Thematically, these writers showed an infinitely greater interest in social, psychological and historical matters than was the case of their predecessors.

Until the year 1948 people were under the impression that the coming generation of Jews in Iraq and other Arab countries were to become more active in Arabic writing, in the way Jewish writers were active in central Europe (and are in America today). Jewish writers and intellectuals could be envisioned playing a greater role in Arabic literature owing, among other things, to their better knowledge of foreign languages and world literature. The Jewish community as a whole would see itself as an integral part of the modern Arab culture.

When the 1948 Arab-Israeli war erupted, many young Baghdadi Jews were indeed exhibiting a growing interest in cultural matters. They wrote and published poetry and fiction, they engaged in the promotion of theatrical groups and of translating world literature into Arabic. Senior journalists in major newspapers came, in the 1930s and 1940s, from within the Jewish community (although they would not publish their names as editors, working as it were behind the scenes). Needless to say that many of the best translators from English and French were graduates of the Alliance and Shammash schools. The full integration of the Jews into the Arab cultural fabric was a matter of time.

All these hopes and ambitions came to a halt toward the end of the 1940s. The great bulk of the Jewish community of Iraq and other Arab counties emigrated to Israel or to Europe and the American continent. Many of these new immigrants who settled, for instance, in Israel, deserted the Arabic they acquired in their original countries, investing their efforts in mastering the Hebrew language. Some writers who began to write in Arabic in the old country switched in due course to Hebrew and are now leaders in Israel literature (e.g., Sami Michael, Shimon Ballas). Critics point to the fact that some Arabic traits can be detected in the Hebrew style of these Israeli writers. This fact is not comparable with the impact of Arabic on the poetry of the Spanish Jewish writers, because the medieval writers knowingly incorporated Arabic literary elements in their writing, even when they wrote Hebrew poetry. In the case of writers like Michael and Ballas, the affinity to Arabic is in most cases unintentional.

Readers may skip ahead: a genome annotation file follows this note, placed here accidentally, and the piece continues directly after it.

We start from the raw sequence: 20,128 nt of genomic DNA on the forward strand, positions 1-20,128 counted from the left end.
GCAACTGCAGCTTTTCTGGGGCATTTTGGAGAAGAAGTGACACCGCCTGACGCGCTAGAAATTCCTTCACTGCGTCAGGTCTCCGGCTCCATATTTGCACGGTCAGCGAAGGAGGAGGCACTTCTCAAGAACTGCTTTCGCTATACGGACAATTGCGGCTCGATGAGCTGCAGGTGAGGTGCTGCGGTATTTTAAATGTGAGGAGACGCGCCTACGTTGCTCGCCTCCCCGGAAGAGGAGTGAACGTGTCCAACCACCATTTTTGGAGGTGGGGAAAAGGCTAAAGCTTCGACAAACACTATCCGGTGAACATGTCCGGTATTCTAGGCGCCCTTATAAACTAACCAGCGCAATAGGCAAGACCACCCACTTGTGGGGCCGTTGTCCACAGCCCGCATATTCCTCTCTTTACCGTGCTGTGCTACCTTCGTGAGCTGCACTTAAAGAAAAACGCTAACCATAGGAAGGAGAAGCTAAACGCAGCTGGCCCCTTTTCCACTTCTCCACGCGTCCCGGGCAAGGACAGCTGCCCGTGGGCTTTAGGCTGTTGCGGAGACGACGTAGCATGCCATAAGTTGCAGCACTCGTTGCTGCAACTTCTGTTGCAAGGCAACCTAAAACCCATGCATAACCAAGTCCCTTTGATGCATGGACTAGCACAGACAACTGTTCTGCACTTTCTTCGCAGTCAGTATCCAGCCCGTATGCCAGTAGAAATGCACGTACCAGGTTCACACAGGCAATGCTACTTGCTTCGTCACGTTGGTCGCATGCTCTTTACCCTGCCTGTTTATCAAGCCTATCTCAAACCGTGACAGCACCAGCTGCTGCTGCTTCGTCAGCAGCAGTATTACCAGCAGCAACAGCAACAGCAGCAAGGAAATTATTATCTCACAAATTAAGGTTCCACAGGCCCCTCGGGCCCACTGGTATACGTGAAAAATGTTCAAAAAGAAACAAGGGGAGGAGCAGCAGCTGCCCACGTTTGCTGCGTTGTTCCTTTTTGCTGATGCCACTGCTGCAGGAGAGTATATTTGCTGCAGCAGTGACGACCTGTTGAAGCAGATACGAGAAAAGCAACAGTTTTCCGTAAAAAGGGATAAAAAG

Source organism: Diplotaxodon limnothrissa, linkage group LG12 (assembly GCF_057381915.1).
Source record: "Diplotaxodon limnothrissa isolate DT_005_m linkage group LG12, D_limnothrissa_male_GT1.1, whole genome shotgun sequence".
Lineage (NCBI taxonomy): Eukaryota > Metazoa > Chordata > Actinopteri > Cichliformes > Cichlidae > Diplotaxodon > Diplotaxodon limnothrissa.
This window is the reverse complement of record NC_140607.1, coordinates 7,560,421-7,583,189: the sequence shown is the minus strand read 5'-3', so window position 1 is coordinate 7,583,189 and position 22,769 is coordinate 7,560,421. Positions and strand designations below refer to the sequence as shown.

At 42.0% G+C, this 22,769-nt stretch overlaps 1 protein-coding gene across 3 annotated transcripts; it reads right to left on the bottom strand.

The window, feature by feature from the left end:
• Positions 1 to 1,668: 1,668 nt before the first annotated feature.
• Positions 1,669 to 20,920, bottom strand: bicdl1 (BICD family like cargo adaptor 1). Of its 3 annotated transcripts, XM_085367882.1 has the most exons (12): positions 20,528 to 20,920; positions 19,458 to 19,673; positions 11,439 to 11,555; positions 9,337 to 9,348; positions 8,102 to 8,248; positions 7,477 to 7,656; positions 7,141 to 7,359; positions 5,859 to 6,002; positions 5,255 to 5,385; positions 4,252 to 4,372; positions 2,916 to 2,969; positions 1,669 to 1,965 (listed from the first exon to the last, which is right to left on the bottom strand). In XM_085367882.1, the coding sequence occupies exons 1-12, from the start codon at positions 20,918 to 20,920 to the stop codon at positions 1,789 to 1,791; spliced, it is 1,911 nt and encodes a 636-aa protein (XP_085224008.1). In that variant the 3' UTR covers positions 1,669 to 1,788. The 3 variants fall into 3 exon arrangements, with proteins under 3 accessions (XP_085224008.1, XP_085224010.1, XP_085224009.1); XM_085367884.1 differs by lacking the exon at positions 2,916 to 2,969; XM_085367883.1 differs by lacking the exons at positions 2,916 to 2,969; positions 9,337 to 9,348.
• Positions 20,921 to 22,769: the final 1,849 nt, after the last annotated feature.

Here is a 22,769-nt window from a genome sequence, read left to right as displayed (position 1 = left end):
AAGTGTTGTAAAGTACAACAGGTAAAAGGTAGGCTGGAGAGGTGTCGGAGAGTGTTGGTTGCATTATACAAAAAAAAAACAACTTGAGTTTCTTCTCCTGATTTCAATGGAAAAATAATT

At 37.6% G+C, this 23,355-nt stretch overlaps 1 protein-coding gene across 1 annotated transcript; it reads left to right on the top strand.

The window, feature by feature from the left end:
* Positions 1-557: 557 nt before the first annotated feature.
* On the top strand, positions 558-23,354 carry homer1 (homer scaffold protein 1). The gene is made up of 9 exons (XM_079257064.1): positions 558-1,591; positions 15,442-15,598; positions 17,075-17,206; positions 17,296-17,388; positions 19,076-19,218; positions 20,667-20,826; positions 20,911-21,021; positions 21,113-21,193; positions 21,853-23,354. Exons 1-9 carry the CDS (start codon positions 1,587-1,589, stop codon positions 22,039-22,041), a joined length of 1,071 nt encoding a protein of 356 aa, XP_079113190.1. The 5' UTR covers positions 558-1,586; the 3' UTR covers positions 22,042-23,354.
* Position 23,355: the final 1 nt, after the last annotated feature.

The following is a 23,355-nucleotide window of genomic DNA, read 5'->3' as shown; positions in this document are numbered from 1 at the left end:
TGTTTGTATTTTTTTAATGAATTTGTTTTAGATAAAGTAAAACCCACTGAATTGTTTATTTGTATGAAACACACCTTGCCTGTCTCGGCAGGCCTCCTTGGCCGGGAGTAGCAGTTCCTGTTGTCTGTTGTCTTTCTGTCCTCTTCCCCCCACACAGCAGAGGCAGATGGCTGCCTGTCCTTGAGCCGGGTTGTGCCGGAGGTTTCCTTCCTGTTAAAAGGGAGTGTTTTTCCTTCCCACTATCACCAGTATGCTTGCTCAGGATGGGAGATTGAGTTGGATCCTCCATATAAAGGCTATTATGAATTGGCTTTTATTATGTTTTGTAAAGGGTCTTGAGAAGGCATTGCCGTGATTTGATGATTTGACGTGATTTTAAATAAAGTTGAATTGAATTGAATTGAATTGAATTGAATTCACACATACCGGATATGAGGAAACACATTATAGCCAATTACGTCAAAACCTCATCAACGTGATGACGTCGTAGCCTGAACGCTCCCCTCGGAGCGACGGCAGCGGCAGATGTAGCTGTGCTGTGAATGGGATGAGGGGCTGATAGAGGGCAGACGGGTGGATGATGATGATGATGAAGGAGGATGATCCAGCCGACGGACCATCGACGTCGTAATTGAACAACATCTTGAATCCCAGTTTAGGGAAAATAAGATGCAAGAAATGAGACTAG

Anwar Sha’ul was not only one of the first celebrated modern Iraqi Jewish writers, but he was in fact the one who stayed in the Arab world until the very end.  His autobiography gives an indication as to his ‘Jewish Arabness’, his Arab-Jewish identity.

Anwar Sha'ul belongs to the first generation of modern Iraqi Jewish writers.  He was born about 1904 in the city of Hilla, in southern Iraq.  Early in his life he settled in Baghdad.  He became a teacher and lawyer, and pursued a literary career that spanned a full half-century.  He stayed in Iraq after the exodus of its Jewish communities in 1950-51, but he too was finally obliged to leave the country.  The last 14 years of his life were spent in Israel, where he died in 1984 at the age of 80.  In Israel he published a retrospective volume of poetry as well as a sizeable autobiography in Arabic.

In Iraq Anwar Sha'ul engaged in a variety of literary activities.  His books include poetry, prose fiction, drama and translations. In 1929 he launched his own weekly cultural journal al-Hasid, which he was able to sustain for 10 years. Al-Hasid hosted many leading Iraqi writers and promoted young authors, Jewish and non-Jewish alike. Sha'ul was highly esteemed by his Muslim and Christian fellow writers and, in 1932, was elected a member of the committee that was designated to host the Indian poet, Rabindranat Tagore, who visited Baghdad that year. Owing to his presence in Iraq after the emigration of most of its Jews, he was lucky enough to be occasionally mentioned in Iraqi literary histories.

He wrote and edited his autobiography, My Life in Mesopotamia, after he had immigrated to Israel, and it was published in Jerusalem in 1980.  It records memorable events in his life and literary struggle. Two motifs are paramount in the work as a whole: that of the author's self-image and that of the rise and fall of the ambition of Iraqi Jews to join their voice to the fledgling modern Arabic literature of their country.

A literary autobiography is never a spontaneous recollection.  It’s a well-established literary genre, involving selection, organization, and focus.  Certain episodes, especially those related in the opening chapters, often assume a symbolic value in autobiographies, often reflecting the author's self-image and life philosophy.